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Publication numberUS6148086 A
Publication typeGrant
Application numberUS 08/857,317
Publication dateNov 14, 2000
Filing dateMay 16, 1997
Priority dateMay 16, 1997
Fee statusPaid
Publication number08857317, 857317, US 6148086 A, US 6148086A, US-A-6148086, US6148086 A, US6148086A
InventorsWilliam R. Ciullo, Nancy L. Reyes, David P. Berners
Original AssigneeAureal Semiconductor, Inc.
Export CitationBiBTeX, EndNote, RefMan
External Links: USPTO, USPTO Assignment, Espacenet
Method and apparatus for replacing a voice with an original lead singer's voice on a karaoke machine
US 6148086 A
Abstract
A voice replacing method and system that uses the volume of the karaoke user's voice to control the volume of the lead singer's original vocal outputted to the audience. The volume of an original lead singer's voice is determined by the volume or vocal-amplitude level of the karaoke user's voice. The vocal-amplitude of the karaoke user is sensed using a vocal sensor. A vocal-amplitude digital waveform is created corresponding to the vocal-amplitude. A smoothed exponential waveform is created byan amplitudefollower corresponding to the digital waveform. The volume of the original lead singer's voice is adjusted by a sliding balance according to the smoothed exponential waveform. This exponential waveform allows for a continuous and smooth volume adjustment of the original lead singer's voice according to changes in volume of the karaoke user's voice.
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Claims(30)
What is claimed is:
1. A method for merging a varying amount of an original lead singer vocals with an instrumental audio stream wherein said varying amount of said original lead singer vocals is dependent on a vocal-amplitude analog signal on a karaoke machine comprising:
providing a first input channel and a second input channel;
sensing said vocal-amplitude analog signal;
converting said vocal-amplitude analog signal to a vocal-amplitude digital signal having a vocal-amplitude digital waveform;
smoothing said vocal-amplitude digital waveform and thereby creating a smoothed exponential waveform including ramps and decays in said vocal-amplitude digital waveform; and
adjusting the amount of said first input channel in output through an output channel relative to said second input channel according to the strength of said vocal-amplitude analog signal corresponding to said smoothed exponential waveform using a variable mixer to balance between said first input channel and said second input channel.
2. A method as recited in claim 1 wherein said original lead singer vocals from a non-karaoke audio stream is removed by adding an instrumental-only channel and an original mixed recording channel of said non-karaoke audio stream to obtain a doubled low-end audio stream including said original mixed recording, concurrently subtracting said original mixed recording channel from said instrumental-only channel to obtain a non-vocal high-end audio stream, passing said doubled low-end audio stream including said original mixed recording through a low-pass filter to obtain a non-vocal, low-end audio stream which is added to said non-vocal high-end audio stream.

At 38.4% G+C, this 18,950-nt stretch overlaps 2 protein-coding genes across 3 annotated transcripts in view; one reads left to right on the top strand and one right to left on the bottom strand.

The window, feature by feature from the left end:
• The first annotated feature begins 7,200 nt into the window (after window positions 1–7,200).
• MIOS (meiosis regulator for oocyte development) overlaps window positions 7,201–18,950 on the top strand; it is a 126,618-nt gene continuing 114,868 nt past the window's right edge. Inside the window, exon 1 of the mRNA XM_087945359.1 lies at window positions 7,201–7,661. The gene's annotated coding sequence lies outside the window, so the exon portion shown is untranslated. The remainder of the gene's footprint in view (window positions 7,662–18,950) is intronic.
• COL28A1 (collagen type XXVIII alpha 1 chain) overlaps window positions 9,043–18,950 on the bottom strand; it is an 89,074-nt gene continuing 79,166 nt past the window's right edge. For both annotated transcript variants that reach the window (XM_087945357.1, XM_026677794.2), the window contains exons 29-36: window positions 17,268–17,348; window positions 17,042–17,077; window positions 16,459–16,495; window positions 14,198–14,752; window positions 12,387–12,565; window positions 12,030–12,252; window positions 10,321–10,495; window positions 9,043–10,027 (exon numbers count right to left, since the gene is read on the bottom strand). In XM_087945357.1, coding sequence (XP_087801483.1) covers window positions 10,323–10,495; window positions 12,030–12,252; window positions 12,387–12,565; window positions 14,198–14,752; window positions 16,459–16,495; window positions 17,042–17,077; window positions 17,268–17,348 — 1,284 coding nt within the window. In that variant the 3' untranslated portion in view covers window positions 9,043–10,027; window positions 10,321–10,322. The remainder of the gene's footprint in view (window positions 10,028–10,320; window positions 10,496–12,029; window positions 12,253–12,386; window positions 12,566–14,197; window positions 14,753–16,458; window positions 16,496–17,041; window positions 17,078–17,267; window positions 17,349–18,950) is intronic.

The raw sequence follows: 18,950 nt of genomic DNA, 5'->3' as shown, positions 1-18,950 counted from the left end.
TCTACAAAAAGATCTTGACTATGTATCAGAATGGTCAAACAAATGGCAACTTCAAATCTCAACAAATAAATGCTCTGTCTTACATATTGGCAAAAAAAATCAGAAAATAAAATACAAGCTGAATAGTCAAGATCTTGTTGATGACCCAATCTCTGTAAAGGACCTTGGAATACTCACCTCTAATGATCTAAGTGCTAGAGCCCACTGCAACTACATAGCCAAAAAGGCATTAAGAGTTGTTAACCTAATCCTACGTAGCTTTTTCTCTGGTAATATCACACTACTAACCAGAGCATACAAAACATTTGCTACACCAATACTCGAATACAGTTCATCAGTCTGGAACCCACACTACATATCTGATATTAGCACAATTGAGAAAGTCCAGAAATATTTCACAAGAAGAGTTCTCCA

3. A method as recited in claim 2 wherein said low-pass filter frequencies greater than about 260 Hz.
4. A method as recited in claim 1 wherein said vocal-amplitude analog signal is sensed through a microphone.
5. A method as recited in claim 1 further including inputting said first input channel and said second input channel into a first digital/analog converter to create a first digital stream, inputting said vocal-amplitude analog signal into a second digital/analog converter to create a second digital stream, inputting said first digital stream and said second digital stream into a digital signal processor to obtain a third digital stream, and inputting said third digital stream into said first two-way digital/analog converter.
6. A method as recited in claim 5 further including control data being sent to said digital signal processor indicating whether said first digital stream is a karaoke or non-karaoke audio stream.
7. A method as recited in claim 1 further including compressing said vocal-amplitude digital signal having said vocal-amplitude digital waveform by setting a maximum amplitude.
8. A method as recited in claim 1 further including clipping negative portions of said vocal-amplitude digital waveform.
9. A method as recited in claim 1 wherein said ramp is determined from an attack rate dependent on the amount of delay in samples and wherein said decay is determined from a decay rate dependent on the amount of delay in samples.
10. A method as recited in claim 1 wherein said variable mixer mixes said instrumental-only channel and said lead singer original vocal channel and is controlled by the amplitude of said smoothed exponential waveform.
11. A vocal and instrumental merging karaoke machine comprising:
means for providing a first input channel and a second input channel;
means for sensing a vocal-amplitude analog signal;